strategic consultant to:  

~ serial CEOs & CTOs in software, Internet, technology & digital media
~ experienced consultants in all fields to maximize their practices

Your demons play in your head and make you a weak negotiator: they say, “You really need this account,” or “They can get anyone to do this, they don’t have to choose me for this consulting work (or product mix).” “Can I really deliver what I am promising?” And even, “Why should they listen to me?” Every new email of negotiation, every question from the client or customer can make you doubt your value, your price, and your likelihood of closing the sale.

Some of these noises in your head may be true, but you are the one doing the negotiating, so the Big Brand has already chosen you, at least initially (this is not a request for proposal competition).

The secret is to notice, repeatedly, that your demons get it wrong. They whisper in your ear that you cannot win, that the world is set against you, that anyone else can do what you can do or deliver what you are selling, and so on.

From this context, everything looks dreary, and you dread even the simplest negotiation. And you should, since this attitude is setting you up for failure in selling your product or your service.

From this perspective, every objection to your offer looks like a criticism. And it is rarely a criticism, as companies don’t actually negotiate with vendors or consultants who do not promise some value to them. So if you are in the negotiation, it is just that – a negotiation. Not a criticism of you, your offering or your product. It isn’t about you at all. It is about budgets and allocations, and internal power politics, and everything except you. So, get your ego in line, and silence those demon voices.

One company executive told my client, “I would hire you in a second for that work, if money weren’t an issue.” This relieved my client of his weeks-long dread that he had offended that executive by pitching an aggressive solution to the problem with an appropriately aggressive price tag. In their conversation, price was not mentioned at all, only the executive’s budget. In fact, the price was acknowledged as appropriate by the opening statement.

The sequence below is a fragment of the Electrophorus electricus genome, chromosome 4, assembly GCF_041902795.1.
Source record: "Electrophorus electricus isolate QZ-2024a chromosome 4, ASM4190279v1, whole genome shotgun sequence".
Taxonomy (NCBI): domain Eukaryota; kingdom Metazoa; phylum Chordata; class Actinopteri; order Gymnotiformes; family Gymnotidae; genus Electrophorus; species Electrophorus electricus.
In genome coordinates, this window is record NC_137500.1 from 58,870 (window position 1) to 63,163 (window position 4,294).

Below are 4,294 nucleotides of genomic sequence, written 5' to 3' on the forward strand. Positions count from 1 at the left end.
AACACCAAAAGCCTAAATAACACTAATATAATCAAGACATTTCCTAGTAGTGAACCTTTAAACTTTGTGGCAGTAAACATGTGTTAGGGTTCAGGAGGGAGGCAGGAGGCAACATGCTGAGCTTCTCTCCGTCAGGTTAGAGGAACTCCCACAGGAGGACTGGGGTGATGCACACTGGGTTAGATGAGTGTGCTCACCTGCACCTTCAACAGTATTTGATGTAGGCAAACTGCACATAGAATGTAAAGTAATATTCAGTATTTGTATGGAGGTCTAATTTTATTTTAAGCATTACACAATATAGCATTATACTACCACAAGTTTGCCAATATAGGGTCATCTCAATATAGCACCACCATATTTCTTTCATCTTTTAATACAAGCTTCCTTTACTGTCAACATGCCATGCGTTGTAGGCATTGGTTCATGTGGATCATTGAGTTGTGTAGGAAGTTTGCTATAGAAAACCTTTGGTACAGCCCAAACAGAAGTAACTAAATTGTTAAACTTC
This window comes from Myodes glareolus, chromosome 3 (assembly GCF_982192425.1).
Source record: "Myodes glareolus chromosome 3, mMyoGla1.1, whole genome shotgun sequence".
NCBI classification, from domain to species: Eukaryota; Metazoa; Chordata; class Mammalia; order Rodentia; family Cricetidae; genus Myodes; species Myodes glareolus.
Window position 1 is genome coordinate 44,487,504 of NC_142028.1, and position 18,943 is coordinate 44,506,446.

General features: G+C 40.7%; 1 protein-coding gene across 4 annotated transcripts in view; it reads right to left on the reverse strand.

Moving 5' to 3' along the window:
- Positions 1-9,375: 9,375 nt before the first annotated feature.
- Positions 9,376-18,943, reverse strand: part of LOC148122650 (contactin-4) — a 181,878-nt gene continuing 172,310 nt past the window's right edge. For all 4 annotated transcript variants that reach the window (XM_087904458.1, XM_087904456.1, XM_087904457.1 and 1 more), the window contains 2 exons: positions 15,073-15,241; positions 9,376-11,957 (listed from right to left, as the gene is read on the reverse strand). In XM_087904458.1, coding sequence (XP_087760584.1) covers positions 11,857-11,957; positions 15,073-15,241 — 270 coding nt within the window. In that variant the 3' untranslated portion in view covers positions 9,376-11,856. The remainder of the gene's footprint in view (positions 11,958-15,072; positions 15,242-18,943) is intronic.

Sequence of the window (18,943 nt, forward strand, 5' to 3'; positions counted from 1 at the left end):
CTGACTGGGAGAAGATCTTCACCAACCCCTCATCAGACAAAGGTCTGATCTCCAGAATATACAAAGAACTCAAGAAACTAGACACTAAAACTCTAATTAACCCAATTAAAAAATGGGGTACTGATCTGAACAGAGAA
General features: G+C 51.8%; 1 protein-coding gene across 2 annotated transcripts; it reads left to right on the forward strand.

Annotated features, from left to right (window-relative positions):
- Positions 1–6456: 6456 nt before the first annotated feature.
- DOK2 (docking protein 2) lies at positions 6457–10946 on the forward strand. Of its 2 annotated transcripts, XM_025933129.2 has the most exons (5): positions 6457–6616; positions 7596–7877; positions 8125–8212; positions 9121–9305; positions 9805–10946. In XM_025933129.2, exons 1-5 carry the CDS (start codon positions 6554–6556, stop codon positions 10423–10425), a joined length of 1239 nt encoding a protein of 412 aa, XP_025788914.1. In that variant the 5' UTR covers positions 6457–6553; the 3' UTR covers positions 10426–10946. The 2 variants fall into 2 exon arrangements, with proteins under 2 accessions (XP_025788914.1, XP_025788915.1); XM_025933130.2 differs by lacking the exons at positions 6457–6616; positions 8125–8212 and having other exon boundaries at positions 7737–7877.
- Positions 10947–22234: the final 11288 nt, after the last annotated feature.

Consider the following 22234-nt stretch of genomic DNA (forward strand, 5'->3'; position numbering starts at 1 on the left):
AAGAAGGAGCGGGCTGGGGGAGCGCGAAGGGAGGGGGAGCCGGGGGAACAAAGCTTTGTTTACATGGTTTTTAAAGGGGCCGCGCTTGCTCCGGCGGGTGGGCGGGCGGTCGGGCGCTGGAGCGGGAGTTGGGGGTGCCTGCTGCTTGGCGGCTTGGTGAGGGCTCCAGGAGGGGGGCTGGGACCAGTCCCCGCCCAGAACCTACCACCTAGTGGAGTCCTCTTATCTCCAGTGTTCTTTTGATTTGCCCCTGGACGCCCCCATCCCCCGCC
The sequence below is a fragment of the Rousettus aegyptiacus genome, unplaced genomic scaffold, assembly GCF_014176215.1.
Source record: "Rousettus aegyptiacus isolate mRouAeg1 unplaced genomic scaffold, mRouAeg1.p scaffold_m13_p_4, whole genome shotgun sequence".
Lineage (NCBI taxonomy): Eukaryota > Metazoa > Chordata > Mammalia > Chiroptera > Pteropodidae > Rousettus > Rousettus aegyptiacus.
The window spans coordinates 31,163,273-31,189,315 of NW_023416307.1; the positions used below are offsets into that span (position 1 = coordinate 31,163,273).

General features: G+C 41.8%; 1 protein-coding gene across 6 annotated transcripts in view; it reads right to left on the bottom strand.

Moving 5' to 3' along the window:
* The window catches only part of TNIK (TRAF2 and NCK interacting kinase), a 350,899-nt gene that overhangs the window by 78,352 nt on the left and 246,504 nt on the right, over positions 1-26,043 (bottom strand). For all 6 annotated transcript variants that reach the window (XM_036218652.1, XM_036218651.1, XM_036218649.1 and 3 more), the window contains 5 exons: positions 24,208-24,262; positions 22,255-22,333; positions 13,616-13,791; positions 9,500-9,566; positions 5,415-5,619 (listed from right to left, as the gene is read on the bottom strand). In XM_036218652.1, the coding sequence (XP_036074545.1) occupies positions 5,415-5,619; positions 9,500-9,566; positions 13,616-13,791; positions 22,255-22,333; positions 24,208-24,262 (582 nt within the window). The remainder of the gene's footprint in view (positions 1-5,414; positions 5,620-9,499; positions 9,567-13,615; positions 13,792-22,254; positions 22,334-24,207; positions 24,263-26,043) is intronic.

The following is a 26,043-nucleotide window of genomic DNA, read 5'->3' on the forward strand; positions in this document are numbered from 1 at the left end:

In another case, the negotiations went on through several phases, and all of the questions turned out to be about each level of management proving the worth of the product mix to the next level up. When the deal (not changed at all from the beginning proposal) reached the decision maker, there was enough material for her to sign the deal without question.

None of the back-and-forth communication ever questioned the value or the price of the proposed product, its mix, its price or its terms. My client suffered doubts, and suggested we offer concessions each time he got email on this subject, when the email was all about the buyer’s internal system for selling up the management ladder.

One of the tactics of building confidence is noticing what actually happens in the real world, separate from your dreads of what will happen. After noticing what happens, you must then remember each instance of success (or the reasons for failure) until you turn your context from your doubts and demon-voice nay-saying into a grounded assessment of what is true about your position, your service, your product, and your reputation in the real world.

If you are a glass-half-empty person, this will take some time. But persistence will help. Keep notes if that works. Have someone around to remind you.

This is part 3 of a 4-part series of weekly posts on the Tactics of Successful Negotiation: 1) Standing up for your value; 2) Learning the pace of negotiation; 3) Overcoming your demon voices; and 4) Coming from Abundance–the real power.